Schwinn - 1981 Super Sport, '11 Sprint, '08 Madison. Raleigh Competition Frame built up with a 3 speed Sturmey Hub.
Picking a stem
Im building up a nos schwinn voyageur circa '89. Right now Im thinking of using a vintage S stamped schwinn quill stem about 80mm long. My question is, should i get a stem with an upward angle or should I just use a regular stem? If anyone has used both I would love to here what you have to say about it.
Thats a nice bike, don't let anyone tell you that its to old and you can't get parts for it. You might ask in the C&V forum, they tend to have lots of opinions about things like this.
My opinion is that a stem with lots of upward angle sort of limits how low you can sink the quill, if you want to lower the bars for any reason. But if its a small frame, then you can only go so far down anyway. So a lot of it(other than asthetics)depends on how well the frame size suits you. If its a frame at the top end of what you can ride, then a regular stem is in order, cause you probably are not going to be raising it that high.(I could be wrong)
I like having the option of lowering the bars for things like extra strong headwinds, while being able to raise it for spending some time cruising around a city.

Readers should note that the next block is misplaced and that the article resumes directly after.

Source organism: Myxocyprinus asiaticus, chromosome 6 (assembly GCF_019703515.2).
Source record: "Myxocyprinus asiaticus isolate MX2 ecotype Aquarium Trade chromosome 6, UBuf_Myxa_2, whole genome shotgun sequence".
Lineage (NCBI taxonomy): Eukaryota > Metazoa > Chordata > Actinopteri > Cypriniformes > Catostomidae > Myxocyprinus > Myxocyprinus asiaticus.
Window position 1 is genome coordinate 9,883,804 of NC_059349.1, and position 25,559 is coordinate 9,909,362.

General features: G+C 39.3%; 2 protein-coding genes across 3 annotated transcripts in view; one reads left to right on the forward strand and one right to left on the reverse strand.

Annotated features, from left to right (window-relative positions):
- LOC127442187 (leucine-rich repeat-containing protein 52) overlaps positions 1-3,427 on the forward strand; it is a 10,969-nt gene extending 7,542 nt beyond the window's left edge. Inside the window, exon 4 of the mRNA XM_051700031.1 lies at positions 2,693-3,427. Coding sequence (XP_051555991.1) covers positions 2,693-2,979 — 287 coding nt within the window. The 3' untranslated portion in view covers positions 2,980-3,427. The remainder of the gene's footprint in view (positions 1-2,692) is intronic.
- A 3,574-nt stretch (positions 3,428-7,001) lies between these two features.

I actualy use an avenir adjustable quill stem with a face plate http://www.niagaracycle.com/product_...ucts_id=433715 on my old tourer, a Univega. Its heavy and is not a realy classic look, but it works for me. Most of my other bikes have a regular stem, exept one, a small framed miyata, that has an angled stem. And thats because the headtube is to short to worry about lowering it that much.
heres a picture of a voyageur with a nitto stem. I like the way they look a lot.
It's a mater of personal fit, you have to figure it out from other known rides or some other fitting technique. I'm not comfortable in a racing type posture, but I agree with shipwreck that sometimes even if you aren't comfortable you have to get low. Really heavy winds aren't easy on a rider either. So I would want a somewhat higher set, but the ability to get low. I no longer use a quil stem on my touring bike, but I am set up for a lot of adjust ment anyway. Touring is different. Most folks pick their time for recreational rides. Even if they think they go in all weather. But touring you really are out there in all weather.
Use the stem that gives the position you find comfortable. Personally I do not subscribe to the idea that bars should be higher on a touring bike and like my bars 4-5" below the saddle, but folks have preferences all over the place.